• 3 teaspoons of glucose powder in water, or
  • 3 Dextro Energy tablets, or
  • 3 Vita Glucose tablets (available from pharmacies), or
  • 3 teaspoons of honey or jam or sugar, or
  • a small glass (150ml) of sugar-sweetened lemonade [not diet] or cordial, or
  • 6 large jelly beans.

2. After 10 minutes test your blood glucose again. If it is still less than 4mmol/L, eat another serving of quick-acting carbohydrate (see list above).

3. Once your blood glucose is above 4mmol/L - if it is your mealtime, eat your meal.

4. Otherwise eat or drink a snack such as a slice of bread or pottle of yoghurt. 

Treatment for serious hypoglycaemia 

A serious low blood glucose level is classified as one you need the help of another person to correct. 

If the person is conscious and able to eat or drink, treatment is the same as above. Sometimes it can be easier to suck on a teaspoon of honey rather than suck glucose tablets. If a person has any difficulty swallowing, stop. 

Call an ambulance if you find the person unconscious.

If a person is unconscious from a hypoglycaemia episode, place the person in the recovery position (lying on their left side with right leg hooked over the top of the left leg so they are leaning over, chin extended). Do not give them anything by mouth as the risk of choking is high. an unconscious person can choke if you put something in their mouth). If glucagon is available and you know how to give it, then give right away. If not, call an ambulance.

After any serious hypo, write down any possible triggers, what happened and visit your diabetes specialist team to discuss what changes are needed to prevent further episodes.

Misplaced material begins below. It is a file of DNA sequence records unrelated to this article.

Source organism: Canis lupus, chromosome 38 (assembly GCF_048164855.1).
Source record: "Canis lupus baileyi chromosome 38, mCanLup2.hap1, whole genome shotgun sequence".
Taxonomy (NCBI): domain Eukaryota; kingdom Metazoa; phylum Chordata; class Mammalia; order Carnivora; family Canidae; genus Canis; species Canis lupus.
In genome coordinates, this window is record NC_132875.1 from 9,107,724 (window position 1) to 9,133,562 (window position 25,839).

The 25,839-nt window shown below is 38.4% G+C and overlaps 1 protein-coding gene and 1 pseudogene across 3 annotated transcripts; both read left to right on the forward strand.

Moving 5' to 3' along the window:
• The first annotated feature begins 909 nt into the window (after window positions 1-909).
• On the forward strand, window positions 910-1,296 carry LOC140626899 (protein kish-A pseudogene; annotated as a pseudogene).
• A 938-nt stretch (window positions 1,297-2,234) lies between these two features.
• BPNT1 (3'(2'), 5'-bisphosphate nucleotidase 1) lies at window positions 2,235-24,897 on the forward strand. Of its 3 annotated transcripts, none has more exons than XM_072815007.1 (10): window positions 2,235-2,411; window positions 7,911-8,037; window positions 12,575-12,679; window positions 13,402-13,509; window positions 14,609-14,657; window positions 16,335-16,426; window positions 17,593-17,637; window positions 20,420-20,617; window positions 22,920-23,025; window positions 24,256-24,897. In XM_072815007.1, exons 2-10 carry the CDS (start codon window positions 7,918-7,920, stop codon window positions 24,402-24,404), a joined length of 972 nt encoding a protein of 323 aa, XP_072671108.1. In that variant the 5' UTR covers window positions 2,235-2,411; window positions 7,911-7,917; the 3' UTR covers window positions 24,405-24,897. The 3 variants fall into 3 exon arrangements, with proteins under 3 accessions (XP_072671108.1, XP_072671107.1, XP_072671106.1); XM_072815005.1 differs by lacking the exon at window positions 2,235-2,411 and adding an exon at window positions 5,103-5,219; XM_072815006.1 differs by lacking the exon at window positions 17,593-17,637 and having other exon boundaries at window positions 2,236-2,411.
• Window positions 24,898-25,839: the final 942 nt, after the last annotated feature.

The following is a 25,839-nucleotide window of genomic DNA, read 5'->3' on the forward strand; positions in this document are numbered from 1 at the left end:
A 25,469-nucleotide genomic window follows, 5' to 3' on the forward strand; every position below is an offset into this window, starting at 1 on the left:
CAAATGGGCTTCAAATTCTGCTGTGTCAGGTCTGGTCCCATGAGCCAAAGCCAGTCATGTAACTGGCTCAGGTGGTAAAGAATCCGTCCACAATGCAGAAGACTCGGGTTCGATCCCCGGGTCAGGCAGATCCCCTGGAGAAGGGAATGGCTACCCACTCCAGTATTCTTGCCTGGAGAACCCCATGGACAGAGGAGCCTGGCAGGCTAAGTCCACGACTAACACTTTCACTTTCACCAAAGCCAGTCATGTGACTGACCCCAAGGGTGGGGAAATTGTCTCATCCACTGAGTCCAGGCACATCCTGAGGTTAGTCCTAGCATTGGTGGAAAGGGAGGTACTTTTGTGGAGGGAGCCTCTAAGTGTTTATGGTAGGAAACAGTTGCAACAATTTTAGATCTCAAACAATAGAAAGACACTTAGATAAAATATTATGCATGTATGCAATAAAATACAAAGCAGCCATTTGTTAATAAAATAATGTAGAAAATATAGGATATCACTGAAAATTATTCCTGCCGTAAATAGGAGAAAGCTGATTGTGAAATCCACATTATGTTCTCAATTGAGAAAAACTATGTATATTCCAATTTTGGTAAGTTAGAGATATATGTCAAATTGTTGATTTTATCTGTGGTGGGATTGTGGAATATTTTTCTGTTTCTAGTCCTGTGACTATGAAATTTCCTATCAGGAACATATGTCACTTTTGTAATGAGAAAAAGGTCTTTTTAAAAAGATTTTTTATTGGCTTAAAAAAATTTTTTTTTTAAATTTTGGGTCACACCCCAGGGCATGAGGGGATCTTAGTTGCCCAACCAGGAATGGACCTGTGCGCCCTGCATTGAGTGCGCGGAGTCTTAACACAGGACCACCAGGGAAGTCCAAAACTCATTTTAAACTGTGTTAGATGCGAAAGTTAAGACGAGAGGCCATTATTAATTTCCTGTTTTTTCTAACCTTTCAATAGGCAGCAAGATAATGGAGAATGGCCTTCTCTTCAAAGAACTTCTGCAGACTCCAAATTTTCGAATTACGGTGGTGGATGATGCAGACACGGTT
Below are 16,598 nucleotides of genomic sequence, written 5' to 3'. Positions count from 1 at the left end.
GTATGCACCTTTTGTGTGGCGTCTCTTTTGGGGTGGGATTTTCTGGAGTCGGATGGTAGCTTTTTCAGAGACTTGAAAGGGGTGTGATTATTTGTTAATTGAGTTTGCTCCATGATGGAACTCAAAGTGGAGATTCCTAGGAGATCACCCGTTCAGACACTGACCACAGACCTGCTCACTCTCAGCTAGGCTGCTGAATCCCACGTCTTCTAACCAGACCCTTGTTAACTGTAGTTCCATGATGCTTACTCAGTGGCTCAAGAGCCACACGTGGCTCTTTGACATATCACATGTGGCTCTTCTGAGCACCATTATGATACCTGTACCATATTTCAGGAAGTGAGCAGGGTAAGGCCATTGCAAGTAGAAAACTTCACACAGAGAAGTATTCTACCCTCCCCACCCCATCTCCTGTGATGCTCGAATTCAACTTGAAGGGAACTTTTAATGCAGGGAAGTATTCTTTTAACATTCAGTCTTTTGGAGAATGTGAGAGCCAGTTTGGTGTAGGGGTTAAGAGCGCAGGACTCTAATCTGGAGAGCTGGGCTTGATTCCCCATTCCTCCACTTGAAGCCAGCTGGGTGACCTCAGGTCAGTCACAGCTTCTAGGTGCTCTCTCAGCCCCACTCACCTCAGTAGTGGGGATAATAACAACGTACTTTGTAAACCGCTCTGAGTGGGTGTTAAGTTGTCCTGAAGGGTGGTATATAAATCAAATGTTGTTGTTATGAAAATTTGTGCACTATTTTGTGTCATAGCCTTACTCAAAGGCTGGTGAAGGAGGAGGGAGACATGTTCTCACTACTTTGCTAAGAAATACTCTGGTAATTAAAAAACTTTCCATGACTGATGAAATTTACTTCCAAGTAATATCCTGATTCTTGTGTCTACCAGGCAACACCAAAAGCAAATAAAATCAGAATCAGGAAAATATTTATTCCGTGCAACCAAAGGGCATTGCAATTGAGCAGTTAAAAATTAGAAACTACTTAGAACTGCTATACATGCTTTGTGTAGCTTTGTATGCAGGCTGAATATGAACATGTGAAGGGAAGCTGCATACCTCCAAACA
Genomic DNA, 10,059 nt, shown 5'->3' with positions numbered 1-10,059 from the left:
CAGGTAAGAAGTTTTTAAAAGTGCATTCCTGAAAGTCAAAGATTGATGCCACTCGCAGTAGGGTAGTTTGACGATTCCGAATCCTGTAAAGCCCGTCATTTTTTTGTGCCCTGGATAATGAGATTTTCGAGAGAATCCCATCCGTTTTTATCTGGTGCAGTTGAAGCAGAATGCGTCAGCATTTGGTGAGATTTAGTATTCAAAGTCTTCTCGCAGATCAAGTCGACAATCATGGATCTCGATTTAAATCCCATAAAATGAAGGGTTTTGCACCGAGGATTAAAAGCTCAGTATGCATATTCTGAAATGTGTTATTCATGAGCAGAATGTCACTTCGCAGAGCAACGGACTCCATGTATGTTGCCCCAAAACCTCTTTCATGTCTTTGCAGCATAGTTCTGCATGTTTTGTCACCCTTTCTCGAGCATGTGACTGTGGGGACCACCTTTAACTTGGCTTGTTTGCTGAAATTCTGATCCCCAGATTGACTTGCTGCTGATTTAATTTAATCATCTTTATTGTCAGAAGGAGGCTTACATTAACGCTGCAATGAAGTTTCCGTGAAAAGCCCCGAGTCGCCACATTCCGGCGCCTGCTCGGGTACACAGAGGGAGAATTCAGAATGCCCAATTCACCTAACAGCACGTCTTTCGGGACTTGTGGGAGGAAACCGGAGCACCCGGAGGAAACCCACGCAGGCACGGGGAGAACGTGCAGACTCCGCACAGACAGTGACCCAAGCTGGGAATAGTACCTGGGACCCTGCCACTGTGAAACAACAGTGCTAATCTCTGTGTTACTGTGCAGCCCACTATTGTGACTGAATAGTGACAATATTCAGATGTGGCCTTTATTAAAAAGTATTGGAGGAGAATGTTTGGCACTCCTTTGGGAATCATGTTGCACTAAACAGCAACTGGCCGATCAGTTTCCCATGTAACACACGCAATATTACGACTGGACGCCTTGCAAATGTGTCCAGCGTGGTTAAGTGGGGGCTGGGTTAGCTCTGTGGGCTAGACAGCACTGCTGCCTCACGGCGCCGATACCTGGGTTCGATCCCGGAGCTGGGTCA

Glucagon injections

Glucagon is a naturally occurring hormone (also produced by the pancreas) that works in the opposite way to insulin. When blood glucose levels go too low, glucagon is released and this stimulates several processes to release glucose from the liver and fat stores into the bloodstream.

Glucagon can be used as a treatment for serious hypoglycaemia. It comes as an auto-injector and can be given to someone with diabetes who is unconscious with a low blood glucose level.

Talk with your diabetes specialist team about whether a glucagon injection would be right for you. It can be a valuable addition to your emergency snack pack, especially if you do extreme sports, have little warning of hypos or are a parent of a child with type 1 diabetes who's eating and activity levels are harder to plan. If given, make sure your family or friends receive the training needed to know how and when to use. 

Self care

Wear identification

If you have type one diabetes or are on medications that raise the risk of hypoglycaemia, be wise and wear a Medic Alert bracelet or necklace. Even with the best of care and planning, unexpected events can happen to trigger a serious hypoglycaemic episode. If this happens, an alert bracelet helps anyone assisting you to know what to do or to alert emergency services that you have diabetes. Without identification, there can be increased delays in receiving the right treatment as people try to work out what is wrong.  

Manage low blood glucose early

Learn to recognise your early warning signs of having a hypo. Be alert to what these are and test your blood glucose levels if any of these symptoms develop. Also make sure to always carry your emergency treatment snack with you. Keep in your bag, at work and home so you can treat low blood glucose early before it becomes more serious.  

Learn more

Hypoglycaemia in children Kids Health NZ
Hypoglycaemia Diabetes Info NZ
Diabetes section Ministry of Health 
Diabetes NZ

Credits: Editorial team. Last reviewed: 18 Dec 2015